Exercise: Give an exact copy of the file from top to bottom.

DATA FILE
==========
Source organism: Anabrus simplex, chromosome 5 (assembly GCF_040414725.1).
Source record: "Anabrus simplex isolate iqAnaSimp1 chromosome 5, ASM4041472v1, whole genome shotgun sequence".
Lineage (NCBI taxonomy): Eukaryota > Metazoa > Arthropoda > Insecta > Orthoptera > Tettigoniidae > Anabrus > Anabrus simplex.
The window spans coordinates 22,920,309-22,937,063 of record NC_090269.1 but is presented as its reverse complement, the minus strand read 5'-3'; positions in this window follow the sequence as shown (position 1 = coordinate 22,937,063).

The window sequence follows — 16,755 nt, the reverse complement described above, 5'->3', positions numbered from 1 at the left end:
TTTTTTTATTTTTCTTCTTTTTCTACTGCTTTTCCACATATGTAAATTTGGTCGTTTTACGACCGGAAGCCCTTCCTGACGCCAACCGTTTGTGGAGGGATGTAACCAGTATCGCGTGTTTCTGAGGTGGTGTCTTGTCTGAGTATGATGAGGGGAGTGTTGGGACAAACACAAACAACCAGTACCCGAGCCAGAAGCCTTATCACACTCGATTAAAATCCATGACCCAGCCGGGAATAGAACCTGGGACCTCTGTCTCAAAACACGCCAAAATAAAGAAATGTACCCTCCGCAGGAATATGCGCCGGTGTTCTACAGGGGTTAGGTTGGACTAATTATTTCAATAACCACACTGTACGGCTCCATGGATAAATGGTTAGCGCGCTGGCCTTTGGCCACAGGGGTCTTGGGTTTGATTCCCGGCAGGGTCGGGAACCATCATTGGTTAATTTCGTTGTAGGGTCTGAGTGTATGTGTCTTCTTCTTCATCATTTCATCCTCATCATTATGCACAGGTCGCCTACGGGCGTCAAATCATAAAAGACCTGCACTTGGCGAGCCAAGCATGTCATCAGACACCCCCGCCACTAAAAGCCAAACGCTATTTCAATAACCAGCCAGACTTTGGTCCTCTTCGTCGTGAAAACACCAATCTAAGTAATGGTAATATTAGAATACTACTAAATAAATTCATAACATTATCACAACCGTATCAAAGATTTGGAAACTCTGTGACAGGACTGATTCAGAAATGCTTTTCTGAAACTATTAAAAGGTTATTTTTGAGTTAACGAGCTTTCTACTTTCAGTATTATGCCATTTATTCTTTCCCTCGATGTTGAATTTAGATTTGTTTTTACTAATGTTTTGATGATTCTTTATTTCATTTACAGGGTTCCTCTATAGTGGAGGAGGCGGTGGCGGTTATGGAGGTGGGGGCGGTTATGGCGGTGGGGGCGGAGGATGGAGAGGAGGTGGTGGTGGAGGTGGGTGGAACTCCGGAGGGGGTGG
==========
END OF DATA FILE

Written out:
Source organism: Anabrus simplex, chromosome 5 (assembly GCF_040414725.1).
Source record: "Anabrus simplex isolate iqAnaSimp1 chromosome 5, ASM4041472v1, whole genome shotgun sequence".
Lineage (NCBI taxonomy): Eukaryota > Metazoa > Arthropoda > Insecta > Orthoptera > Tettigoniidae > Anabrus > Anabrus simplex.
The window spans coordinates 22,920,309-22,937,063 of record NC_090269.1 but is presented as its reverse complement, the minus strand read 5'-3'; positions in this window follow the sequence as shown (position 1 = coordinate 22,937,063).

The window sequence follows — 16,755 nt, the reverse complement described above, 5'->3', positions numbered from 1 at the left end:
TTTTTTTATTTTTCTTCTTTTTCTACTGCTTTTCCACATATGTAAATTTGGTCGTTTTACGACCGGAAGCCCTTCCTGACGCCAACCGTTTGTGGAGGGATGTAACCAGTATCGCGTGTTTCTGAGGTGGTGTCTTGTCTGAGTATGATGAGGGGAGTGTTGGGACAAACACAAACAACCAGTACCCGAGCCAGAAGCCTTATCACACTCGATTAAAATCCATGACCCAGCCGGGAATAGAACCTGGGACCTCTGTCTCAAAACACGCCAAAATAAAGAAATGTACCCTCCGCAGGAATATGCGCCGGTGTTCTACAGGGGTTAGGTTGGACTAATTATTTCAATAACCACACTGTACGGCTCCATGGATAAATGGTTAGCGCGCTGGCCTTTGGCCACAGGGGTCTTGGGTTTGATTCCCGGCAGGGTCGGGAACCATCATTGGTTAATTTCGTTGTAGGGTCTGAGTGTATGTGTCTTCTTCTTCATCATTTCATCCTCATCATTATGCACAGGTCGCCTACGGGCGTCAAATCATAAAAGACCTGCACTTGGCGAGCCAAGCATGTCATCAGACACCCCCGCCACTAAAAGCCAAACGCTATTTCAATAACCAGCCAGACTTTGGTCCTCTTCGTCGTGAAAACACCAATCTAAGTAATGGTAATATTAGAATACTACTAAATAAATTCATAACATTATCACAACCGTATCAAAGATTTGGAAACTCTGTGACAGGACTGATTCAGAAATGCTTTTCTGAAACTATTAAAAGGTTATTTTTGAGTTAACGAGCTTTCTACTTTCAGTATTATGCCATTTATTCTTTCCCTCGATGTTGAATTTAGATTTGTTTTTACTAATGTTTTGATGATTCTTTATTTCATTTACAGGGTTCCTCTATAGTGGAGGAGGCGGTGGCGGTTATGGAGGTGGGGGCGGTTATGGCGGTGGGGGCGGAGGATGGAGAGGAGGTGGTGGTGGAGGTGGGTGGAACTCCGGAGGGGGTGG